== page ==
A sex worker hides her face as she poses inside "Soula", a luxury brothel.
A sex worker hides her face as she poses inside "Soula", a luxury brothel. Reuters

The cryptocurrency community is now flushed with blockchain developers aiming to break into the sex industry, which has long been plagued by banking woes and cumbersome payment structures. One such ICO, for a new token called “intimate coin,” will launch later this year. The website itself is now only live for authorized users until the industry pre-sale kicks off in November.

Every day, more and more sex workers are starting to use anonymous tokens like monero or widespread cryptocurrencies like bitcoin and ether. Yet, as startups start to launch initial coin offerings for unique tokens, it raises the question: Do sex workers actually need their own cryptocurrency?

“We’ll create a check out for them using a token that is specially designed for the industry. The [Intimate] foundation can kind of handle the cost of that implementation for them,” Reuben Coppa, the Australian founder of the escort app Rendevu and co-founder of the Intimate project, told International Business Times. “We’ll go out there and integrate for them and even pay for it with these tokens.” So far the project has raised $2 million in presales.

sex worker
A demonstration for sex workers' rights in Paris. Sex workers still face widespread discrimination from banking to law enforcement. Zakaria Abdelkafi/AFP/Getty

The token itself is still in development, because it will have lots of tricky privacy feature to accommodate both clients and workers. It is being built to accommodate everything from porn platforms to independent performers and escorts. “You’ll be able to prove aspects of your identity to them [sex workers],” Coppa said. “That will depend on the rules with which you wish to engage. For example, if I’m an escort in London, the rule set can say: these parties have access to your ID and can choose to reveal it...this much will be revealed in such a situation.”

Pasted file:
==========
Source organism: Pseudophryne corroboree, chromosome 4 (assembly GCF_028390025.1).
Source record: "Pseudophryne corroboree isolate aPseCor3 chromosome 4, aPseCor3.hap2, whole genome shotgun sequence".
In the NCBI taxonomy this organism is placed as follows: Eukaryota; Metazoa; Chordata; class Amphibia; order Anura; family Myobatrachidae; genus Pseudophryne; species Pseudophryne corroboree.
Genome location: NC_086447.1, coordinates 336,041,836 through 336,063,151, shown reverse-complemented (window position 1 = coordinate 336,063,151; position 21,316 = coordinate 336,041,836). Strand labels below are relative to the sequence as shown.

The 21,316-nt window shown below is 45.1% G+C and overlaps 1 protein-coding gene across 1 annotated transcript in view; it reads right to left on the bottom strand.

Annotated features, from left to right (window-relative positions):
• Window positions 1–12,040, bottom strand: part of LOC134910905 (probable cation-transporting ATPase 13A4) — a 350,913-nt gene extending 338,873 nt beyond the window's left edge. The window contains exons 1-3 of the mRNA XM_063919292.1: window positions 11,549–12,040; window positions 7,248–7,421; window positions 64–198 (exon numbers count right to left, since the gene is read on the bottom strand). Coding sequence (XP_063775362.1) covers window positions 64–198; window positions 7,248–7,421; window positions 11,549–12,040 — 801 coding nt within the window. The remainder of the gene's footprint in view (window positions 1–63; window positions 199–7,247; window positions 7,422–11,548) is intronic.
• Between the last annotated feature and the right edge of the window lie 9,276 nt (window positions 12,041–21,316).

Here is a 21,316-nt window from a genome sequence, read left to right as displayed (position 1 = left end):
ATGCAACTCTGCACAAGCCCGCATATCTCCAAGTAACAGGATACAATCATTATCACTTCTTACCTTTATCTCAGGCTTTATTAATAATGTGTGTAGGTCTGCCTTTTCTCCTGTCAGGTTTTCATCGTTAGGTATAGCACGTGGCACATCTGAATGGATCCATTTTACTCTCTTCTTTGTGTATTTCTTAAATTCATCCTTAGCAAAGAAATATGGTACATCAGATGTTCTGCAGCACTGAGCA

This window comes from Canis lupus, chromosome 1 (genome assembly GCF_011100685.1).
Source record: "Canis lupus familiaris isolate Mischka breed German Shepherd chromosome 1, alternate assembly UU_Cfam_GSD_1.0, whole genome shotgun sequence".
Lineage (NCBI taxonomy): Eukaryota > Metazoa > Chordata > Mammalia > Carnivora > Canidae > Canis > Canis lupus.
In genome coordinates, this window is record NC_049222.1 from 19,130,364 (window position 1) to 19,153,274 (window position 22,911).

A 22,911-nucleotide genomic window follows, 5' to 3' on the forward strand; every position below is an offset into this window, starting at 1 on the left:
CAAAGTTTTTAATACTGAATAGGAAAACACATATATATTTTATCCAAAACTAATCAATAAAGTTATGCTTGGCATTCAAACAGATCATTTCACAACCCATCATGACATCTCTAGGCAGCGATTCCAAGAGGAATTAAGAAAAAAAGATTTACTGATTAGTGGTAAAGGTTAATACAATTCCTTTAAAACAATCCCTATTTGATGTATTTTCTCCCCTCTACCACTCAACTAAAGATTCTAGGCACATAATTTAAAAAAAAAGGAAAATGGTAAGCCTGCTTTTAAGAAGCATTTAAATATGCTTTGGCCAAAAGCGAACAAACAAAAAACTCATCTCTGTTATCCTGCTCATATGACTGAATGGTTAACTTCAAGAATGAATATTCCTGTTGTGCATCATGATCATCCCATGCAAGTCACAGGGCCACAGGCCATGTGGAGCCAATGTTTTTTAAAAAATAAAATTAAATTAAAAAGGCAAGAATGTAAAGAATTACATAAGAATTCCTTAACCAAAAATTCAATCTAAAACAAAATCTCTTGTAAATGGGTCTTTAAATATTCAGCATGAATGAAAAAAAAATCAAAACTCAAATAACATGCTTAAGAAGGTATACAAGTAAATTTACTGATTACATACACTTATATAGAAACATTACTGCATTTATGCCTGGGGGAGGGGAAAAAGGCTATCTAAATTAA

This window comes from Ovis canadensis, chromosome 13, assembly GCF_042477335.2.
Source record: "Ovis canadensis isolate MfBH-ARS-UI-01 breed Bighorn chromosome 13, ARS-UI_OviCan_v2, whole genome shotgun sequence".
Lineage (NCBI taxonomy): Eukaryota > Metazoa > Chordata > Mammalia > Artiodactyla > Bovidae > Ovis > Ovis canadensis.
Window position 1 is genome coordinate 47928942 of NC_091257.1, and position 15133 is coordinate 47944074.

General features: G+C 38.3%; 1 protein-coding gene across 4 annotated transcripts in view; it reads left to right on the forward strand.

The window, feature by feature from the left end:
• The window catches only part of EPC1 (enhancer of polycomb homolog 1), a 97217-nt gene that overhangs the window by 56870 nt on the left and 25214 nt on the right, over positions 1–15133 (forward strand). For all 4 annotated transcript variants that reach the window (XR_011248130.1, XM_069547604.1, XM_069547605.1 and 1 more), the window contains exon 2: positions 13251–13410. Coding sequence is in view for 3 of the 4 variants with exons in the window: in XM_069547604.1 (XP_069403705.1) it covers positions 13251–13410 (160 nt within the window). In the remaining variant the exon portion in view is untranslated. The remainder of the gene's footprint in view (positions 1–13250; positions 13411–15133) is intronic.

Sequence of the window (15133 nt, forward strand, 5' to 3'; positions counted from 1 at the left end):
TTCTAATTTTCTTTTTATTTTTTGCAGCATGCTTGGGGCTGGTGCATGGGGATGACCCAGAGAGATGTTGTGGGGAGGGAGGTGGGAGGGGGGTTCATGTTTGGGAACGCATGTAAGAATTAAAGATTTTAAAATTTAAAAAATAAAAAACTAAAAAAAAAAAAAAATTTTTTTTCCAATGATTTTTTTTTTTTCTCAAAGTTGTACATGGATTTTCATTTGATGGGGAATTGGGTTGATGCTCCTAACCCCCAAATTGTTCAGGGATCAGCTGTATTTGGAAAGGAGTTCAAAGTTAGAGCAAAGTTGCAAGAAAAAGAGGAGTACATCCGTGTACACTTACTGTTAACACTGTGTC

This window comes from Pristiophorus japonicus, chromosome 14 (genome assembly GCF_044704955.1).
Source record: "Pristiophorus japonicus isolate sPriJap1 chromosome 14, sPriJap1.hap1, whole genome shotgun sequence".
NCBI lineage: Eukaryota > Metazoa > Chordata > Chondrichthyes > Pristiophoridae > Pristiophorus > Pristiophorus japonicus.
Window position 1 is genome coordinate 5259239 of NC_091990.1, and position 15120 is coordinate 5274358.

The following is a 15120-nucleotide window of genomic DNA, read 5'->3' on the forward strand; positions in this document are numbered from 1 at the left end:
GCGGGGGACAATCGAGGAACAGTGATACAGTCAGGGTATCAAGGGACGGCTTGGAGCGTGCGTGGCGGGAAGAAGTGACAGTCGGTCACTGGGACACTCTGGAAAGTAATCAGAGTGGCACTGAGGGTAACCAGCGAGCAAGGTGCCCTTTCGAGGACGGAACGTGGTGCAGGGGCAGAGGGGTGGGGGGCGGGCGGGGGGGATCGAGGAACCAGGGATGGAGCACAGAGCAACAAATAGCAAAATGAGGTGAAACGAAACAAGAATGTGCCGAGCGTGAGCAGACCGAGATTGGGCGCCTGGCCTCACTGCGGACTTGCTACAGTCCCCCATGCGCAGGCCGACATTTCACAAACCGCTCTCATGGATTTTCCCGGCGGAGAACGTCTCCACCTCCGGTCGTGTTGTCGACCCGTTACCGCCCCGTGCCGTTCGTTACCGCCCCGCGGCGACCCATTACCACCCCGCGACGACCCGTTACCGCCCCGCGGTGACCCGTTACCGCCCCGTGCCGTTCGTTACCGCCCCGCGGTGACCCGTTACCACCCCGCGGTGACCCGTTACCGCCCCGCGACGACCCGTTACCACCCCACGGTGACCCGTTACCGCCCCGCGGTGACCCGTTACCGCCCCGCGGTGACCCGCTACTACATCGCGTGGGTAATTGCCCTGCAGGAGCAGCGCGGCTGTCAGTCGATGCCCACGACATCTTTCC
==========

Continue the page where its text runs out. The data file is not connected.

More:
All the transactions with this Ethereum-based token will be private and anonymous unless deliberately revealed with the user’s permission. For example, perhaps an escort wants to verify the client has engaged with several other escorts without any reported issues. She can see this information, using the blockchain network, without knowing who exactly the client visited. The token holder's blockchain-based could be verified by local police or the sex workers themselves if needed. On the other hand, a webcam performer won’t need to activate identity features.

Why doesn’t this community just rely on bitcoin? Because bitcoin has high transaction fees, which makes it inefficient to use bitcoin for micropayments. Camming sites and adult content producers often rely on micropayments. Most cryptocurrencies have transaction fee algorithms that drives prices up when demand rises. The forthcoming Intimate Foundation will be responsible for keeping token fees manageable.

Nathan Smale Intimate
Nathan Smale, director of operations at Intimate. Intimate